FSM 30 controls the configuration of the time transfer card 12 on instructions from the NOC. If the network element is configured as a trigger node, then FSM 30 enables the 2:1 multiplexer 40 to receive a signal from the FSM 30 and pass it to the counter 42 to start the counter running at the network bit rate at the same time as the m-code signal is injected into the t1 path. The role of 2:1 multiplexer 40 is controlled by output 34 from the FSM 30 which is input to the 2:1 multiplexer at 34A. If the network element 10 is an intermediate node or loop node then the 2:1 multiplexer 40 is set to receive signals from the detector 36 and pass them through to counter 42.
Also, if the network element 10 is configured as a trigger node, then the FSM 30 may also enable detector 44 through output 38 from the FSM 30. After this time transfer card 12 has been configured as a trigger node, the synchronization of the network elements is begun by the NOC instructing the FSM 30 to signal the signal generator 18 to inject the m-code (trigger signal) into the t1 path at 28.
To ensure that the counter 42 counts at the network frequency, the counter 42 is connected to the carrier signal of the network system at 70. The trigger signal will then be travelling along the t1 path to the other nodes while the counter 42 is counting at the carrier bit rate. Detector 44 will be enabled to receive the returning trigger signal on the t2 path with appended time information. The 2:1 multiplexer 46 will not be engaged.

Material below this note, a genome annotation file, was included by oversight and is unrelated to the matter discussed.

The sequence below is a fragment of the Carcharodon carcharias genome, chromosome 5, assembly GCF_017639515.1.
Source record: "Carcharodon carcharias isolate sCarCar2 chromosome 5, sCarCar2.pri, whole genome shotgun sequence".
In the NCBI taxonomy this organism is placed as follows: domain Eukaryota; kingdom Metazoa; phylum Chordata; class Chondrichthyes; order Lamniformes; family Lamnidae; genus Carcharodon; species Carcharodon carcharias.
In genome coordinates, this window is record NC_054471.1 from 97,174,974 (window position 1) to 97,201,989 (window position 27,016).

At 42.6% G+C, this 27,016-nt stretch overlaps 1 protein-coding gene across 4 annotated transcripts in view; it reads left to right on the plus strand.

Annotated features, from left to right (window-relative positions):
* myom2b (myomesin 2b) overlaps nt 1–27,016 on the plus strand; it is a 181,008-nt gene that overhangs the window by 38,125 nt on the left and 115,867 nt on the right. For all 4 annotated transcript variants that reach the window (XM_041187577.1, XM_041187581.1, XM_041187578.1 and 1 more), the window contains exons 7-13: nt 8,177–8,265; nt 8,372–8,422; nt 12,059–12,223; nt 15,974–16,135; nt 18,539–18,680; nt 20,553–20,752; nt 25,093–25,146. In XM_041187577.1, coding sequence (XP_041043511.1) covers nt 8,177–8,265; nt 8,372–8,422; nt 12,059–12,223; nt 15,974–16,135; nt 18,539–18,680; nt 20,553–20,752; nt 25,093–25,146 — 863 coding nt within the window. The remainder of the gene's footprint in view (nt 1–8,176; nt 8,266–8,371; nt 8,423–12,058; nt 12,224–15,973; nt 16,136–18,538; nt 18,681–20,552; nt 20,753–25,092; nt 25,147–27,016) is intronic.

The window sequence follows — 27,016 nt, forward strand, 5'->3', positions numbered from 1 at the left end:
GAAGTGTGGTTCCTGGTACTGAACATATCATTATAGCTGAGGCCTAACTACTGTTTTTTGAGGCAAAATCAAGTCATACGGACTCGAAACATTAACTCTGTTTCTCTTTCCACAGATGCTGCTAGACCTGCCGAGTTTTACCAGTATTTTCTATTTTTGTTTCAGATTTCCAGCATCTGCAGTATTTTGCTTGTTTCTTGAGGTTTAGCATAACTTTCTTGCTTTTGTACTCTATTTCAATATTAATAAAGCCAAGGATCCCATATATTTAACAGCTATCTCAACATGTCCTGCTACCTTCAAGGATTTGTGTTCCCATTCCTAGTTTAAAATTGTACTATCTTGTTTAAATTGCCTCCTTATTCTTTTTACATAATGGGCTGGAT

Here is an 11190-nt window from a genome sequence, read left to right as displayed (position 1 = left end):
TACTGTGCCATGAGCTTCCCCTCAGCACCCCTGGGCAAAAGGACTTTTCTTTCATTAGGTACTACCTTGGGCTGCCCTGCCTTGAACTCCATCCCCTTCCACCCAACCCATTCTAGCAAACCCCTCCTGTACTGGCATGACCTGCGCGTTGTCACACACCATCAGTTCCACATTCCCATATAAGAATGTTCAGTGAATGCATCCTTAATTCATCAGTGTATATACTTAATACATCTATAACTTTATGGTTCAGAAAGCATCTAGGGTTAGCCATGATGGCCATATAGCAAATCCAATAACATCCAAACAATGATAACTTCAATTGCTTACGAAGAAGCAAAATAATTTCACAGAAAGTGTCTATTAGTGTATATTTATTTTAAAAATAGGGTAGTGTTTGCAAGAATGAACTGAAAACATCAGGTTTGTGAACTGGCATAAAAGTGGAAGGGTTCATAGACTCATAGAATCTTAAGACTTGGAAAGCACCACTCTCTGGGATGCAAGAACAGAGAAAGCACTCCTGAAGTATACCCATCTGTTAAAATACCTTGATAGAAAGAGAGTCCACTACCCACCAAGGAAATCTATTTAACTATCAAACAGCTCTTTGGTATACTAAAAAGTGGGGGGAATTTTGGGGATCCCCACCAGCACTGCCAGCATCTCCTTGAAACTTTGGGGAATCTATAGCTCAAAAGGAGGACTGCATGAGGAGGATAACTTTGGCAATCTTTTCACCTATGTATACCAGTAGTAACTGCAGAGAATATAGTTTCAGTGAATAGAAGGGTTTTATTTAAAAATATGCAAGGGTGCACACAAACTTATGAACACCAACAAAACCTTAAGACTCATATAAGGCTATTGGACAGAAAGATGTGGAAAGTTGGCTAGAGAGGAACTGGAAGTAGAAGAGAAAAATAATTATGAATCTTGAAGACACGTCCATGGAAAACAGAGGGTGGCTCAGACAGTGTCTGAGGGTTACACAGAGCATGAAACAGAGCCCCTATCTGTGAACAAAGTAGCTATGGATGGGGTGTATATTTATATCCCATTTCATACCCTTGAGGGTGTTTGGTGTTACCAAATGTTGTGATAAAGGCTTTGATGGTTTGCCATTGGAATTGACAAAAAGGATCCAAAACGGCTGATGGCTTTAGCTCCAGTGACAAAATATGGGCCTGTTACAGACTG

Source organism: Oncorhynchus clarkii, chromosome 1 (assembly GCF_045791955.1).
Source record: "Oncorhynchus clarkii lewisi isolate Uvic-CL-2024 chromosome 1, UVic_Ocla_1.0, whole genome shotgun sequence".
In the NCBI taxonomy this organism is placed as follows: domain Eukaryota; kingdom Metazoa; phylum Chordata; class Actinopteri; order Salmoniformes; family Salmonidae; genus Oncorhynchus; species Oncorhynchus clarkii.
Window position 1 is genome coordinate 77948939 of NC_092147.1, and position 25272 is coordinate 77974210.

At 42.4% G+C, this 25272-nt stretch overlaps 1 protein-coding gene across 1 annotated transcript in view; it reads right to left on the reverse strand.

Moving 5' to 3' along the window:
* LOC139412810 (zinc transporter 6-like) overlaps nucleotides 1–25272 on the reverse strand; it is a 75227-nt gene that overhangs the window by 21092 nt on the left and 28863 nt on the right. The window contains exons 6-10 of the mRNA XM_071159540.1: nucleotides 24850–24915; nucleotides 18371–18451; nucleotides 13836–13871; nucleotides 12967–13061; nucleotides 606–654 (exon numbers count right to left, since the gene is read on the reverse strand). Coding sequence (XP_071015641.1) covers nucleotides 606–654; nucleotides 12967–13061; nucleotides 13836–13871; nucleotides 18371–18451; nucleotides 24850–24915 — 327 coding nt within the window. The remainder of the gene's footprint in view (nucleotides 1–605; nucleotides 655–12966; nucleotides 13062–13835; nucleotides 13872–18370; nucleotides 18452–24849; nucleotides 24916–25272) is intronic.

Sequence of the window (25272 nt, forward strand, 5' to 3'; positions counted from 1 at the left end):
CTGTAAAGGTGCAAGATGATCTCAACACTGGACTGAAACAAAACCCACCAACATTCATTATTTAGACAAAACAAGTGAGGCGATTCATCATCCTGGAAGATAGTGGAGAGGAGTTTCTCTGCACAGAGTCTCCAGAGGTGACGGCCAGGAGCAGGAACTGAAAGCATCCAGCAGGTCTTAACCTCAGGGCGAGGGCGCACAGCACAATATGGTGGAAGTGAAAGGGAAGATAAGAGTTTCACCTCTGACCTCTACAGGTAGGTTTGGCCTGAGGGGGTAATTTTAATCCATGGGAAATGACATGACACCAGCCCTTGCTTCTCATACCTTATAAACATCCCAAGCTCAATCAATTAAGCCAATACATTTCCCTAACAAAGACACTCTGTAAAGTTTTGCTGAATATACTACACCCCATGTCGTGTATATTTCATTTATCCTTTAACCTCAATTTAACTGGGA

At each intermediate node in the network, the detector 36 will be enabled to receive the trigger signal on the t1 path at 25. The 2:1 multiplexer 40 will be configured to receive output from the detector 36 and pass it to the counter 42. The 2:1 multiplexer 46 will not be engaged. As the trigger signal on the t1 path enters the time transfer card 12 of the intermediate node at 25, it is detected by the detector 36. A signal is sent to the counter 42 through the 2:1 multiplexer 40 to start the counter 42 counting, at the carrier bit rate, as with the trigger node. Once the detector 36 detects the trigger signal, the detector 44 is enabled. The time transfer card 12, which is connected to both the t1 and t2 paths then counts a the network carrier bit rate while the trigger signal travels to the loop node and back.